I'm trying to understand how ID3 tags work, so, after reading some documentation, I started to look at some mp3's raw data. Vim is usually my editor of choice, so, after some googling, I found out I could use xxd to see an hex representation of my files by invoking


Everything worked fine, but when I put everything back in order with

:%!xxd -r  

and quit, I found out that the file was modified; vlc could no longer play it, and diff told me the files differed. I thought I modified something by accident, but further experiments showed me that even opening the file and using xxd and then xxd -r changes somehow the file.

Why is that? How can I prevent it from happening? Am I doing something wrong?

  • According to the example in xxd manpage, to dump all edited bytes to another file (and avoid messing up original file), you need to specify file path in the vim command, e.g. :%!xxd -r > /path/to/new/file
    – Ham
    Dec 23, 2022 at 4:29

3 Answers 3


Obviously if you do not intend to change anything to a file you could quit vim using :q!.

As @RunHolt points out, vim and xxd can change a binary file. e.g. changing LF to CRLF or appending an LF character at the end of file.

You can prevent this by setting the binary option:

Either start vim as: vim -b filename or type :set binary before loading the file into the buffer.

  • By using the binary option everything worked fine. And yes, I know I could have used :q! to quit, but the main idea was to be able to modify the file via vim, so I had to find a way to save the file if necessary. Thank you very much!
    – gcali
    Mar 27, 2012 at 20:06
  • 1
    @Odexios: You are welcome. I probably should not have mentioned the :q! command, but you never know, sometimes the most obvious things are the hardest to find.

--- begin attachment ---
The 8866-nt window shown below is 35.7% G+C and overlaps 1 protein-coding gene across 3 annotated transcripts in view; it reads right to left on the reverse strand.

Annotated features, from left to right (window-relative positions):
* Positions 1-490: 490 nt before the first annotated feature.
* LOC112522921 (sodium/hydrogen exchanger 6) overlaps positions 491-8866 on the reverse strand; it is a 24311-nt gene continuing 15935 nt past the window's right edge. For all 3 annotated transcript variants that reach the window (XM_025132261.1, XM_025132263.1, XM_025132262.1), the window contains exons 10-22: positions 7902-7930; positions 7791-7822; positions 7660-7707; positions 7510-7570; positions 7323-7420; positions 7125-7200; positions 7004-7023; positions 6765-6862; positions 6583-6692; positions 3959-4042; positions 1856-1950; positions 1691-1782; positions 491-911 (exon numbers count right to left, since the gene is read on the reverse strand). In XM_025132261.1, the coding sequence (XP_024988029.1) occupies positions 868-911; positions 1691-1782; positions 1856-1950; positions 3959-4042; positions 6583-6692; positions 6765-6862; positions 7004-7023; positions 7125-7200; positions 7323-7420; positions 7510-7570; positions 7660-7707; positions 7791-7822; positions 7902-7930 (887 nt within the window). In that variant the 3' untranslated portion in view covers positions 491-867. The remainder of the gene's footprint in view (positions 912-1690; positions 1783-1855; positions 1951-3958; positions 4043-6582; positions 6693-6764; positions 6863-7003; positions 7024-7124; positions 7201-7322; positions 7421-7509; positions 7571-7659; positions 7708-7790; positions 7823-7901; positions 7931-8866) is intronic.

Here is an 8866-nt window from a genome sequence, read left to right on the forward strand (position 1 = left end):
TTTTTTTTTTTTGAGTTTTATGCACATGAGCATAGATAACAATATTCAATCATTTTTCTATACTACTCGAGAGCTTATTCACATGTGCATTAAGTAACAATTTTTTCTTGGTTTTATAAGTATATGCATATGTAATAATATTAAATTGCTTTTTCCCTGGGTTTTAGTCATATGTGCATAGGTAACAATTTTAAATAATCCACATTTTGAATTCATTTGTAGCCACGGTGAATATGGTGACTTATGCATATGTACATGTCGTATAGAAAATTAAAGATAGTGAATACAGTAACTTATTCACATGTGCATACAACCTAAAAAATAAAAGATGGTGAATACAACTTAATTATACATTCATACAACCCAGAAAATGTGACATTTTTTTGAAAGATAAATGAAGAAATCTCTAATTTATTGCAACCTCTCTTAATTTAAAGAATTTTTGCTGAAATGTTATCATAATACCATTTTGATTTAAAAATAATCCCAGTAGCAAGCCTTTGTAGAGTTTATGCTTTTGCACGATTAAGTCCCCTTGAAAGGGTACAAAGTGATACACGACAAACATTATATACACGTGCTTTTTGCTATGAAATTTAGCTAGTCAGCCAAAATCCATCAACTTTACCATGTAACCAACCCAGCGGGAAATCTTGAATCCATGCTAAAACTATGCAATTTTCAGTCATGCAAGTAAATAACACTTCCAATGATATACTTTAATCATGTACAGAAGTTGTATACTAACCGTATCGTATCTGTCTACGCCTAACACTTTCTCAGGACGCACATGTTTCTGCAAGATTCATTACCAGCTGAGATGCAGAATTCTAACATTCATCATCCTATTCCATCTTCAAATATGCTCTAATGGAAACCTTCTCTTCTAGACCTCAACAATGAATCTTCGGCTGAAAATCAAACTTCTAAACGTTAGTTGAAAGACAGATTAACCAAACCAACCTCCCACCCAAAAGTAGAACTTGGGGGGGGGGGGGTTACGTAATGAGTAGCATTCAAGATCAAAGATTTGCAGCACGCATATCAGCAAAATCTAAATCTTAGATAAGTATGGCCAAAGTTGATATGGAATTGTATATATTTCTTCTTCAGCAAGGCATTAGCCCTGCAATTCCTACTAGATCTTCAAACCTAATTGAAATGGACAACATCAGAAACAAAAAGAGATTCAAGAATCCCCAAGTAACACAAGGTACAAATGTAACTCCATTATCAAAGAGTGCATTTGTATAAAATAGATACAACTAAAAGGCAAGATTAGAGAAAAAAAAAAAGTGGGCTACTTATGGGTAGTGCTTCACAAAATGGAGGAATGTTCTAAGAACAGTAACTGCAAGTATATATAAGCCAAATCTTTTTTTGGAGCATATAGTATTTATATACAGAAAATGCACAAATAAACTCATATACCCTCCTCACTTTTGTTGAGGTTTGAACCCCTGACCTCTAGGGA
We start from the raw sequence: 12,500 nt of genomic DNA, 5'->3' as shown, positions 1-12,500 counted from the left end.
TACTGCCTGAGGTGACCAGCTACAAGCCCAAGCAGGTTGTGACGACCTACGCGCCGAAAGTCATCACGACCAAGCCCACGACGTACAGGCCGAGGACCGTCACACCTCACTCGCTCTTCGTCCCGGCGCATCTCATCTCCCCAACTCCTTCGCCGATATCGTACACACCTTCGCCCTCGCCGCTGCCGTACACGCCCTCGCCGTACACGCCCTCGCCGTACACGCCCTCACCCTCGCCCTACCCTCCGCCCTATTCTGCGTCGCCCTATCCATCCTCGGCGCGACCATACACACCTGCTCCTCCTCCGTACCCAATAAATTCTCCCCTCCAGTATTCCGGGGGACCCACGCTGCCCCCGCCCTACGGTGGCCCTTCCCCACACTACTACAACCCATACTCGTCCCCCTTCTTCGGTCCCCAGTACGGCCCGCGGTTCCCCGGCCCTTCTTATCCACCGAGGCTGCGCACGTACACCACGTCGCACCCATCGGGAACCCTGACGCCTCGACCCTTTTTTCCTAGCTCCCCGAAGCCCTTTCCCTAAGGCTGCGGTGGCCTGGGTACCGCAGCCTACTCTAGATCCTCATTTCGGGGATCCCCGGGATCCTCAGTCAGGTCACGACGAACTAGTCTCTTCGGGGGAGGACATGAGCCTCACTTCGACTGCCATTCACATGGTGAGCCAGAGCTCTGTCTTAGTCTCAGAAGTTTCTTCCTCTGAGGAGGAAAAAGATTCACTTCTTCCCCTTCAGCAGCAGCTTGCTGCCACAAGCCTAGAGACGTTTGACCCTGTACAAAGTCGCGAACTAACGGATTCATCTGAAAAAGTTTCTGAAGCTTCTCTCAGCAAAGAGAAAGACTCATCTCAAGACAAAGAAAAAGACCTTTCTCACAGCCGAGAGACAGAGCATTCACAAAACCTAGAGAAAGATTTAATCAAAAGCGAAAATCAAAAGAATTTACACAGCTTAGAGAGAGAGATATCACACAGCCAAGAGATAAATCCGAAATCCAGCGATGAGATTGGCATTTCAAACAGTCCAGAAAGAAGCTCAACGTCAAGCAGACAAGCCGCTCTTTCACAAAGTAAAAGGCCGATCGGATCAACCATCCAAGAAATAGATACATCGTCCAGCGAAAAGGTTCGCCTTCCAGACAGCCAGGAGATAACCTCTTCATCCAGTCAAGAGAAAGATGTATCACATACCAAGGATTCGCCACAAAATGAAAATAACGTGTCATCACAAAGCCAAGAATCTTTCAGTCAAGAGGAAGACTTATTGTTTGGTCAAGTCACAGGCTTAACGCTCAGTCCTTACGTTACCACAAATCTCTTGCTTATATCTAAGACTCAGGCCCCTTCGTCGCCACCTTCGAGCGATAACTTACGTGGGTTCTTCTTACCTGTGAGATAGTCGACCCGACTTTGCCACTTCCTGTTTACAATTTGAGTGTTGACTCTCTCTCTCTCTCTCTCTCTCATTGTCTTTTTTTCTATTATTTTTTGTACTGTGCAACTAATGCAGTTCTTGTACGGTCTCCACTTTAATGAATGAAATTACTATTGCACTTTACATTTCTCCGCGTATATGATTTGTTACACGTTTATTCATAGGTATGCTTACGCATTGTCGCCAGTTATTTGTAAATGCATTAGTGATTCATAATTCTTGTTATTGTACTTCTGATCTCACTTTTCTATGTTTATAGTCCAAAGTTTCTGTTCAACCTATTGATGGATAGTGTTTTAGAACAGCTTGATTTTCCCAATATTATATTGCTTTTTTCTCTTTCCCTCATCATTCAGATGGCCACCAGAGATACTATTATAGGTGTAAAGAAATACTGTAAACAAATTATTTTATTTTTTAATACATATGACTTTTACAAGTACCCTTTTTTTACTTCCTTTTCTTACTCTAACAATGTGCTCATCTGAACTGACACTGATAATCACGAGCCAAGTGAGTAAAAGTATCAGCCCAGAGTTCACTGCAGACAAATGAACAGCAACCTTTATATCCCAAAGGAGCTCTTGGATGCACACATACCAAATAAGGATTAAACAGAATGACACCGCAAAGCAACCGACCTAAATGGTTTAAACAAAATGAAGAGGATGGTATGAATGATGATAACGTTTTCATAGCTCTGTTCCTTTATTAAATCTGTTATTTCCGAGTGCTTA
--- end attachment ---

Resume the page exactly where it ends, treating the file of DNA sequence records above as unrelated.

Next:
– heijp06
    Mar 27, 2012 at 20:18

On windows binary files (not sure about other platforms), :%!xxd puts the end-of-file marker in the last two bytes (0x0d, 0x0a). For some reason %!xxd -r doesn't remove them.

I often remove them manually (just delete both characters than run %!xxd -r)

Might be something that could be fixed directly with xxd.


You probably did not load the file as a binary file with vim -b. I.e. the damage was already done.

xxd is a red herring here; xxd followed by xxd -r is transparent. It is intended for editing binary files. xxd does not add any bytes; it produces an accurate hexdump, which is accurately reversed by xxd -r (unless you corrupt it).

For viewing only, you could just run xxd from the shell:

$ xxd binaryfile | vim -     # just use vim as a reader 

I've edited executables with vim -b and filtering through xxd and back through xxd -r. They ran fine.

Also, xxd is a Vim-specific program that comes with the Vim distribution. It might be useful to you to know od, e.g

od -tx1 file
  • Didn't know! Also, you can set bin after the file has already been opened (before xxd).
    – RunHolt
    Mar 28, 2012 at 12:20

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